"Satisfaction guaranteed (or take your love back)" sang Harold Melvyn with gusto during my halycon days as a disco DJ.
I am not sure the crowds would have boogied with quite as much gusto if Harold and his Blue Notes had been crooning "Satisfaction guaranteed (at your own risk)".
Those patients who are most satisfied with what their doctors provide are more likely "to be hospitalized, accumulate more health-care and drug expenditures, and have higher death rates than patients who are less satisfied with their care", according to a UC Davis newsletter on the study.
And this was not because they started out sicker. The figures indicate the reverse. On average, the more satisfied patients started out with better physical and mental health than those less satisfied. In addition, even among patients who were healthier there was "a stronger association" between high satisfaction and an increased risk of dying.
Which could hardly be described as a satisfying outcome to those seeking better health!
The study's lead author Dr Joshua Fenton points out: "Patient satisfaction is a widely emphasized indicator of health-care quality, but our study calls into question whether increased patient satisfaction, as currently measured and used, is a wise goal in and of itself".
He goes on to explain how time constraints and use of incentives encourage and reward physicians for pandering to choices "which may expose patients to risks without benefits".
The desire of the vast majority of physicians is doubtless to get their patients the most helpful care. And Fenton reasonably suggests that it is success in accomplishing that goal which should became the measure of "patient satisfaction".
But is that single adjustment to the status quo sufficient? Beyond such careful consideration of how to improve the provision of medical care, are doctors also struggling with a challenge common to every materially based system - namely the ordering of cause and effect?
The materialistic approach to life says "when I get what I want then I will be satisfied" and then pushes to achieve that.
A God-focused approach says "I am created whole and complete and by coming alive to that fact I will find myself better attuned to recognise and experience what I really need".
That's a model articulated by Jesus. He said seek "the kingdom of God" first and then you will find that you have the "other things you need".
This wasn't a call to a monastic life nor a request to invest hope in an afterlife of future rewards. He was pinpointing the need to exchange a more chaotic matter-focused consciousness for a divinely ordered one in the here and now of everyday life. In other words, by gaining an inner assurance that all is well spiritually the present availability of good becomes evidenced practically.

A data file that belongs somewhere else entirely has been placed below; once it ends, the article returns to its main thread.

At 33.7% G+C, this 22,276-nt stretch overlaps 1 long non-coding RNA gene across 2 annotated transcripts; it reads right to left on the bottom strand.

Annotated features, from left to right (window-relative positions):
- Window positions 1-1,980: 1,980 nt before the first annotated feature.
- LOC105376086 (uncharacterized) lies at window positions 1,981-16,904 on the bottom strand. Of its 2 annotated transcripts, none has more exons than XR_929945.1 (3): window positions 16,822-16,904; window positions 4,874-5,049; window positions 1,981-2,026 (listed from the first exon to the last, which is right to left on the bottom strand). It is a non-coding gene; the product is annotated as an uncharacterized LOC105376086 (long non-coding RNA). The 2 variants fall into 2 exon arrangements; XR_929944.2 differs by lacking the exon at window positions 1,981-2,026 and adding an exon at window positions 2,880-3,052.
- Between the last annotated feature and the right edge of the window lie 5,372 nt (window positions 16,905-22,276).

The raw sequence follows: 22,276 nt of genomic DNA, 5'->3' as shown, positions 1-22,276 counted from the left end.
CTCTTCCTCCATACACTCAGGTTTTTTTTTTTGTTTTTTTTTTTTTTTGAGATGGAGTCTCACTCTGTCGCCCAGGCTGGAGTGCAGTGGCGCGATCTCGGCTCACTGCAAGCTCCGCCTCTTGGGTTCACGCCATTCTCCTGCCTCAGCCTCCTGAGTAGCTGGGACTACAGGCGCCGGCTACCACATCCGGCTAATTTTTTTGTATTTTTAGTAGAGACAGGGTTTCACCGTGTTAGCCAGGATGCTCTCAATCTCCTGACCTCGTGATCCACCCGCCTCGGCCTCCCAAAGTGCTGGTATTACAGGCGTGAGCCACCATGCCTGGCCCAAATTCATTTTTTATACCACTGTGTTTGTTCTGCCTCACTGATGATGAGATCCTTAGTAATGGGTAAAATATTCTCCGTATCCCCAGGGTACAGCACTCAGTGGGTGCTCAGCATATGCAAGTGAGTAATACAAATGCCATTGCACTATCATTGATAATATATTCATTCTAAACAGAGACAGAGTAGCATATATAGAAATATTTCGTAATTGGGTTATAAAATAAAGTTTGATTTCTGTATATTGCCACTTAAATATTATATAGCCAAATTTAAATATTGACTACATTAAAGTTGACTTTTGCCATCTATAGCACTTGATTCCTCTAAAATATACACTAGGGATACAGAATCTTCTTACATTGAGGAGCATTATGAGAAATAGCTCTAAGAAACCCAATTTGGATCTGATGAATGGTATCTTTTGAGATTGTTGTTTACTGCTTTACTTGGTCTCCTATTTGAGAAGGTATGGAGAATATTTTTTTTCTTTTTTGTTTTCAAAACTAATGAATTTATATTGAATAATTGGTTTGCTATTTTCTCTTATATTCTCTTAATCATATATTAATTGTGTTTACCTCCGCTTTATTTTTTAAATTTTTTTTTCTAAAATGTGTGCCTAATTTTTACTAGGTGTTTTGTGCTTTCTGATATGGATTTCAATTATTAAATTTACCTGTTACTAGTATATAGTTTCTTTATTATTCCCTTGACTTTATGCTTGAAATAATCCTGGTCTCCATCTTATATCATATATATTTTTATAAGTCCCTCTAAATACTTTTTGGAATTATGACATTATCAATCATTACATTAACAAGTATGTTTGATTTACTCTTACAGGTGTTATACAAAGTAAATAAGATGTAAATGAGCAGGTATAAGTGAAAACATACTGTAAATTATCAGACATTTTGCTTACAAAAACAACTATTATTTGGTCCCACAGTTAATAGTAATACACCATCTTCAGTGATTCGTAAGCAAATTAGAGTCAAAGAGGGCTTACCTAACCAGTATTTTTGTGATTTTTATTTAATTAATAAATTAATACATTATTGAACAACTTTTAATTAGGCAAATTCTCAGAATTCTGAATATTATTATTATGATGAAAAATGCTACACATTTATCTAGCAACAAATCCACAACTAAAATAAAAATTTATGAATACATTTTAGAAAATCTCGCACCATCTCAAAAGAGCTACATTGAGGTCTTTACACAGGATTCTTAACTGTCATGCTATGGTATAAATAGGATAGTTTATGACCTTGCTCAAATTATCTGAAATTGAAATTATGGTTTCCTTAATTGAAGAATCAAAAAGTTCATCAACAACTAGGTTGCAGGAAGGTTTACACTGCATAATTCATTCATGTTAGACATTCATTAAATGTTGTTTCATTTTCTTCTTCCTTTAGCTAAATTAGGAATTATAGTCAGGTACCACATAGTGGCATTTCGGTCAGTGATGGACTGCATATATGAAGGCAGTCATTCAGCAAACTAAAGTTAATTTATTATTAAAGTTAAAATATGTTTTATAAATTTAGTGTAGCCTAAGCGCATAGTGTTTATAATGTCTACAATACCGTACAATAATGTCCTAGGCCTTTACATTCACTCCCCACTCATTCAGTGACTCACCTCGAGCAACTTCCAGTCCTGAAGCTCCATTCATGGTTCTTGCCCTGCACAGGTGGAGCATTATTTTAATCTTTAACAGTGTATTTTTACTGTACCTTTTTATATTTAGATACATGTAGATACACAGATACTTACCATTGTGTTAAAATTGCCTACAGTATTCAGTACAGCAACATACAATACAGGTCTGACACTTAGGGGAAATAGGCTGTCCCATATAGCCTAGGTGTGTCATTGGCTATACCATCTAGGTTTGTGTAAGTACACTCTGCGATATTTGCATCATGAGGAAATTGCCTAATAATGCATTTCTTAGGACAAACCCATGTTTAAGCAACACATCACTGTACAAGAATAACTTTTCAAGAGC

What might that mean in terms of health care?
What if "patient satisfaction" were not viewed as an attitude towards medicine but as a quality of mind that is medicinal itself?
Surveys over the years have indicated that qualities which make up a satisfied mind - such as love, kindness and forgiveness - tend towards health. On the other hand things like fear, bitterness and resentment steer us in the opposite direction. That means we can improve our health outcomes by more habitually nurturing the kind of thinking shown as foundational to the well-being we seek.
That has proved of value to me in dealing with sickness since finding a more spiritual groove towards the tail-end of those disco days.
Fenton recommends that the reason patients are considered satisfied should be changed. It should be "because their physicians guide them toward the best care and not merely because they provide tests or treatments that may do more harm than good".
Could that "best care" include attending to the deeper need we each have to feel unconditionally at peace within ourselves?
If so, it is likely that patient demand for tests and treatments - which can "do more harm than good" - will lessen, to the benefit of the patients in question.
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